Medical marijuana program thrown for a loop when U.S. refused to supply seeds
May 7, 2002
OTTAWA (CP) -- U.S. drug-enforcement authorities threw Health Canada's medical marijuana program for a loop by refusing to provide access to their research-quality supply of seeds.
The story about what went wrong in the medical pot program emerged Tuesday for the first time, as Health Minister Anne McLellan explained protracted delays in providing marijuana to eligible patients.
The program was intended for people dying or suffer from specific painful conditions, both for research and for compassionate reasons.
Former health minister Allan Rock announced details of the program in April 2001, saying the marijuana was supposed to be available by January.
But it emerged Tuesday at a committee meeting that U.S. authorities refused last year to supply Canada with reliable, tested seeds. The U.S. decision wasn't announced at the time, nor was it mentioned by Rock.
That left Health Canada to use seeds police had confiscated, which have produced a crop containing at least 185 different varieties of pot, from dynamite to dud quality.
McLellan isn't giving any new target dates for availability.
"We remain committed to ensuring that eligible Canadians have access to a standardized supply of research-grade marijuana for medical purposes," McLellan told the Commons health committee.
"While our policy has not changed, our time lines have."
The situation raises questions about how Rock could announce a high-profile plan to grow medical marijuana without having an assured source of seeds.
In December 2000, Prairie Plant Systems of Saskatoon was chosen to provide Health Canada with quality, standardized marijuana, to be delivered by January 2002.
The projection was based on the assumption that Prairie Plant Systems would have access to reliable, tested seeds, McLellan said.
Assistant deputy Health Minister Dann Michols said Health Canada negotiated for months to get seeds from the U.S. National Institute of Drug Abuse, which did marijuana research that has ended.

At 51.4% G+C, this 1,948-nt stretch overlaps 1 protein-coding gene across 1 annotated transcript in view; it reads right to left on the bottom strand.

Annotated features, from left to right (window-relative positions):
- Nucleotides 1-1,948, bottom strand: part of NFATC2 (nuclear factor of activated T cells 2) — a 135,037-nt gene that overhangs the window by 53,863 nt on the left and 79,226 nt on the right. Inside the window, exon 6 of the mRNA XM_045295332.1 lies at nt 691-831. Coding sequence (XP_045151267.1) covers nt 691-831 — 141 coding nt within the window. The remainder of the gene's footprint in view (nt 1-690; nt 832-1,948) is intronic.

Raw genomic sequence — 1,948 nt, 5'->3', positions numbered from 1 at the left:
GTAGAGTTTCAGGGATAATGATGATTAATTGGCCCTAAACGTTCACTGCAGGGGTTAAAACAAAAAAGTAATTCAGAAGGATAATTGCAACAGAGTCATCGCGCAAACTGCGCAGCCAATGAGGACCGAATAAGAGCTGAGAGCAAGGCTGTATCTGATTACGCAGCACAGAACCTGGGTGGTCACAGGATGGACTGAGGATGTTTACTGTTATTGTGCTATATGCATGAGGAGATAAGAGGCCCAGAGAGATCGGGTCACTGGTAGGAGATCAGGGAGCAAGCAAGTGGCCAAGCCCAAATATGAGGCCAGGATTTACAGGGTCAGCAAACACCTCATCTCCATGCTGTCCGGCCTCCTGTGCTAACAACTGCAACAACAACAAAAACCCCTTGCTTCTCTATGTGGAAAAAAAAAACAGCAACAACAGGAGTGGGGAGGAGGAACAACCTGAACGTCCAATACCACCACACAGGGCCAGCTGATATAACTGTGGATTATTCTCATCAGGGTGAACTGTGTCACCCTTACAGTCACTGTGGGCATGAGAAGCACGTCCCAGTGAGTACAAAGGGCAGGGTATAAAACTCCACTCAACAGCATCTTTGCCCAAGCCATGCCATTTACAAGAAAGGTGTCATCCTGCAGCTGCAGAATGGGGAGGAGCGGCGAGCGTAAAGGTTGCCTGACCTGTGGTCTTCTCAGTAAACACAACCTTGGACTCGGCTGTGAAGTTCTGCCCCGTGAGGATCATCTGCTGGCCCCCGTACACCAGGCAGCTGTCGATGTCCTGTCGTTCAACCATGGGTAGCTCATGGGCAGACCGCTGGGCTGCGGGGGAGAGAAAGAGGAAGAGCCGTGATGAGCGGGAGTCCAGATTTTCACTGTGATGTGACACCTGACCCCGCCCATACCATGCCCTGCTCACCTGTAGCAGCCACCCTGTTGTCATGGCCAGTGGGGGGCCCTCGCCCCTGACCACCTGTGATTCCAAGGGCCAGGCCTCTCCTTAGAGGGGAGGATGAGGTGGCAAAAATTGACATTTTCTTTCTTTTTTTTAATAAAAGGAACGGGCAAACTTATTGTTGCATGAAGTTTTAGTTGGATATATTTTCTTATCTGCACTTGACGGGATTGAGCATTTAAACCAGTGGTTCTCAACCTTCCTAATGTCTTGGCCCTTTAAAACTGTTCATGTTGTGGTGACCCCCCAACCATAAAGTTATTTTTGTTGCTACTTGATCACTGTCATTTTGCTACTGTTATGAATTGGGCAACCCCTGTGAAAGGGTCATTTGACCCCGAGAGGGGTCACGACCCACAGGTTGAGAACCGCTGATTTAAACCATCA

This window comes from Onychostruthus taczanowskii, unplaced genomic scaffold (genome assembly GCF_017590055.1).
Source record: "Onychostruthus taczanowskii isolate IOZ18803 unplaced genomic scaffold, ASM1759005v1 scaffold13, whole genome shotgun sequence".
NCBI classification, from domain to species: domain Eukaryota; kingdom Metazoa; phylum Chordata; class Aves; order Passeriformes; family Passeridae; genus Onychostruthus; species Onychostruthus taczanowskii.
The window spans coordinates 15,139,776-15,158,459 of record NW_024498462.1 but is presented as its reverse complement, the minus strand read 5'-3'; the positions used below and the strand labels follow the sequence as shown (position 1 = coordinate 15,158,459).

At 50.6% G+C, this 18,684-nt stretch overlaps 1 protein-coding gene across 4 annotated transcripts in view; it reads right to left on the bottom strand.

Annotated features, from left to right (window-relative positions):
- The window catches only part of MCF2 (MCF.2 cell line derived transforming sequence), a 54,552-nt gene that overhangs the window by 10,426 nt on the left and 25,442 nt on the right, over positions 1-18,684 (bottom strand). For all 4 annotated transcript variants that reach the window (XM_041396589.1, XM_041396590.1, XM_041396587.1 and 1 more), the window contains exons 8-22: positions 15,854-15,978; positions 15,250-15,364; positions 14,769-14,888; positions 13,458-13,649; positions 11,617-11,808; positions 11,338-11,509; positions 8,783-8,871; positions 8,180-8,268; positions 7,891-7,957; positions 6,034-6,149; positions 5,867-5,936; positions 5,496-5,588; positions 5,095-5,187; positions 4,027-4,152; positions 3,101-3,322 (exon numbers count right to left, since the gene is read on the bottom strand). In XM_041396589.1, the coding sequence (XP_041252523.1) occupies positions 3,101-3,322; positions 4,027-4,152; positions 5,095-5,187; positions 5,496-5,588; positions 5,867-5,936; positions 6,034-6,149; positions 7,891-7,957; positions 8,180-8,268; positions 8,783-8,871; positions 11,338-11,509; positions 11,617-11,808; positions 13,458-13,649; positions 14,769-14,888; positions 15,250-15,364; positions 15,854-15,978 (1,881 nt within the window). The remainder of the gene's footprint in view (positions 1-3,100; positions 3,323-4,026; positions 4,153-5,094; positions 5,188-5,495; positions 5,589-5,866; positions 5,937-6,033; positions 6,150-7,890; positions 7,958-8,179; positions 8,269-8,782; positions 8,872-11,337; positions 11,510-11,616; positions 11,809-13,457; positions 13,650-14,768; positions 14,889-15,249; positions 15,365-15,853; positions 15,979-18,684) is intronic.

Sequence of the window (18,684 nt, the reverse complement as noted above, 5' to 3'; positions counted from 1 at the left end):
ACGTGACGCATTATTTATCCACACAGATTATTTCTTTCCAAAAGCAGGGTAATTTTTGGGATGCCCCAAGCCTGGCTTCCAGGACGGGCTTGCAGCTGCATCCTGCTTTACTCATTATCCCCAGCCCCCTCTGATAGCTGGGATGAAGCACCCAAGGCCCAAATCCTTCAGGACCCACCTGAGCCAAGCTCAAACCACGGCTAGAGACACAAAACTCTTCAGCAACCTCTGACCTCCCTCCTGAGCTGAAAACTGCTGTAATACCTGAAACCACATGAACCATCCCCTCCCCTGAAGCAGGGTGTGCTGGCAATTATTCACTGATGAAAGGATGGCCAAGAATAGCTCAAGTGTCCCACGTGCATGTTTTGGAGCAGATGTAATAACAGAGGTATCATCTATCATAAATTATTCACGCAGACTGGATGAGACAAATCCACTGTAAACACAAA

"They had the only legal source of supply of marijuana but they needed clearance from the Drug Enforcement Agency and it didn't come." said Michols.
He said he didn't know why access was refused, but conceded there are people in the U.S. government opposed to research on marijuana's benefits.
Michols said Prairie Plant Systems will have to sort through the seeds they have to find those with the right characteristics to establish a standardized supply. That could take months.
McLellan said problems are to be expected since Health Canada's effort to make medical marijuana available is the first such program in the world.
Once a standardized, potent supply of marijuana has been developed, Health Canada will conduct clinical trials to establish its therapeutic benefits, which will take additional years.
"No one is more concerned than I am in relation to this situation but . . . trial and error is going to be a part of it and I think people have to be patient," said McLellan.
"These are medical trials and therefore we have to make sure that we have a standardized product. If not, what would you be saying about the Department of Health and what would you be saying about me?"
The department will continue to permit people with a doctor's approval to grow their own pot, or get someone to grow it for them, even though that product obviously won't be standardized.